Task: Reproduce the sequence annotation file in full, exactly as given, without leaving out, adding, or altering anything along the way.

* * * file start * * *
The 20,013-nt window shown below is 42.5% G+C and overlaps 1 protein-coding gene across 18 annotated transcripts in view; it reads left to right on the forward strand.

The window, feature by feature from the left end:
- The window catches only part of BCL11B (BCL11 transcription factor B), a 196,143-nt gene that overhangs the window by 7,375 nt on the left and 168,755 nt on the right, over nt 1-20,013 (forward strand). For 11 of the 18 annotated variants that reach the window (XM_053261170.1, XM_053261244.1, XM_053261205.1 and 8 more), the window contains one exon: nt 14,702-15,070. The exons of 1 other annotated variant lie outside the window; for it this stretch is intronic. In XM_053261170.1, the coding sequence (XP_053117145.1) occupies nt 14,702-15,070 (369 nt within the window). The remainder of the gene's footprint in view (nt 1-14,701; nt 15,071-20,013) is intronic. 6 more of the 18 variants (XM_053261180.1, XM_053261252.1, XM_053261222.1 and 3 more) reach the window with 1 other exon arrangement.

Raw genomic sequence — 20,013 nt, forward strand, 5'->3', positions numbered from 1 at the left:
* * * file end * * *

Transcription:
The 20,013-nt window shown below is 42.5% G+C and overlaps 1 protein-coding gene across 18 annotated transcripts in view; it reads left to right on the forward strand.

The window, feature by feature from the left end:
- The window catches only part of BCL11B (BCL11 transcription factor B), a 196,143-nt gene that overhangs the window by 7,375 nt on the left and 168,755 nt on the right, over nt 1-20,013 (forward strand). For 11 of the 18 annotated variants that reach the window (XM_053261170.1, XM_053261244.1, XM_053261205.1 and 8 more), the window contains one exon: nt 14,702-15,070. The exons of 1 other annotated variant lie outside the window; for it this stretch is intronic. In XM_053261170.1, the coding sequence (XP_053117145.1) occupies nt 14,702-15,070 (369 nt within the window). The remainder of the gene's footprint in view (nt 1-14,701; nt 15,071-20,013) is intronic. 6 more of the 18 variants (XM_053261180.1, XM_053261252.1, XM_053261222.1 and 3 more) reach the window with 1 other exon arrangement.

Raw genomic sequence — 20,013 nt, forward strand, 5'->3', positions numbered from 1 at the left: